Researchers know he died in battle and had back trouble. Now, DNA analysis has shed light on what Richard III looked like -- and raised surprising questions about the rightful passage of the crown after his tragically short reign ended in 1485.
In a study published Tuesday in Nature Communications, researchers said the DNA analyses found that the last English king to die in battle, some 500 years ago, most likely had blue eyes and blond hair, closing more of the historical gaps in what we know of the mysterious monarch.
A twisted skeleton was first discovered under a church parking lot back in 2012, setting off a CSI-like investigation into whether it was indeed Richard III. Five months later, DNA evidence proved it was the king.
The new research carved out previously unknown genetic details about the royal find.
"We were able to zoom in on 11 genes with 24 little differences in those genes that can help us predict what somebody's hair and eye color is going to be," said University of Leicester geneticist Turi King, who in earlier work had found matches between DNA from the skeleton and two direct descendants of Richard III on the female line.
"He has got a 96 percent probability that he had blue eyes - so a very high probability he had blue eyes - and a 77 percent probability of blond hair," she said. "This would have been childhood hair color. It can darken with age. But taking the genetic predictions, we would suggest the most closely matching portraits is the arch-framed portrait in the Society of Antiquaries of London [shown at left] because it has blue eyes and a lighter color of hair."
Other portraits, which depicted the king with dark eyes and dark hair, have been proved less accurate.
King Richard III was immortalized by Shakespeare as a villainous hunchback who had his brother and nephews killed to secure the throne for himself. The discovery of what was believed to be his long-lost grave two years ago, revealed a skeleton that did, in fact, suffer from scoliosis or curvature of the spine. In February 2013, DNA tests confirmed that the battle-scarred, curved bones were indeed those of Richard III.
And in September of this year, scientists released whole body CT scans and micro-CT imaging of injured bones that revealed how he died.
According to those findings the king sustained a total of 11 wounds at or near the time of his death at the Battle of Bosworth Field on August 22, 1485. Nine of the injuries were inflicted to the skull, which suggests that he had removed or lost his helmet. Two other wounds were found elsewhere on the body.
In the latest study, researchers produced the most complete DNA analyses of Richard III, which affirmed that there was a "perfect mitochondrial DNA match" between the sequence obtained from the skeleton and two living relatives, previously identified. Michael Ibsen and Wendy Duldig were linked to Richard III through a female-only line descended from the king's eldest sister Anne of York.
Prof. Kevin Schurer, of the University of Leicester Centre for English Local History, told CBS News that this shows beyond a shadow of a doubt that the theory is true: These are the bones of the king.
And yet it hasn't silenced detractors who remain unconvinced. Tracing the bones to relatives, they say, is not sufficient to support the statement.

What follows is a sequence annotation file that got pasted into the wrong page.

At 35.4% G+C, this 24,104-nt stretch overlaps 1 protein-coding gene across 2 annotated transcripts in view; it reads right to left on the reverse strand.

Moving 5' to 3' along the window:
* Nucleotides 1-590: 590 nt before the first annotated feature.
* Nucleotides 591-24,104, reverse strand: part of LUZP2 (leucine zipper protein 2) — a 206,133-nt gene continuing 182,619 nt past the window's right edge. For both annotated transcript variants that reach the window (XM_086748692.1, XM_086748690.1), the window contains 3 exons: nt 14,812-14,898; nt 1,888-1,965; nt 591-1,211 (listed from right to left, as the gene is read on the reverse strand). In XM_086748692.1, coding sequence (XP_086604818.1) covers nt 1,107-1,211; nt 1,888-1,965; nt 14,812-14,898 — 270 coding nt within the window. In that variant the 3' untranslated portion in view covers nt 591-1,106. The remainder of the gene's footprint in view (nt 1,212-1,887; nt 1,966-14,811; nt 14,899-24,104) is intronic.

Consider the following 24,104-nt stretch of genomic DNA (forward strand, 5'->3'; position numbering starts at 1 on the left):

"Does this solve the issue? No, because the tests prove the relationship of the bones to the modern relatives 17 generations away, not to Richard III alone," Michael Hicks, professor Emeritus of Medieval History University of Winchester, said in an e-mail interview. "I don't question the scientific quality of the DNA analysis, but the conclusions."
King responded that doubters "take all the strands of evidence isolation but don't put them together which is what we've done."
"It's like a missing persons case. You would never rely just on genetic evidence or anything," she said. "We do excavations and we find a youngish male age 30-34 in the [Church of the Grey Friars] with battle injuries, severe scoliosis of the spine and the radiocarbon dates match. Then, we get a mitochondrial DNA match and we put all those strands of evidence together and it's between 99.999 and 99.99999 percent chance that this was Richard."
(The king was last seen in the Church of the Grey Friars, died in battle at 32 and had one shoulder higher than the other.)
The researchers acknowledge one part of the puzzle that doesn't fit: The Y-chromosome of the remains didn't match those from male-line relatives. But they said that "wasn't remarkable" given that a false-paternity event "could have occurred in any of the intervening generations."
Though unremarkable in the context of a positive identification, the mismatch could have important implications about Richard III's line of succession.
Given that a Y-chromosome is passed from a man to his male descendants, and does not change over time, the researchers said this could "be of key historical significance" particularly if it "occurred in the five generations between John of Gaunt and Richard III."
"A false paternity between Edward III and John would mean that John's son, Henry IV and Henry's direct descendant would have had no legitimate claim to the crown," the researchers wrote. "This would hold true, indirectly, for the entire Tudor dynasty."
King said the next step is finishing the complete genome sequence of Richard III by next year. It would be the first time the genome of a historical figure was sequenced and could offer up more tantalizing details of his life.
"It depends on how much DNA we get back and what sort of coverage we get," King said. "We know there are genes involved in predisposition towards heart disease or diabetes and even section of the genome thought to be involved in predisposition towards Scoliosis. That would be an interesting thing to look at."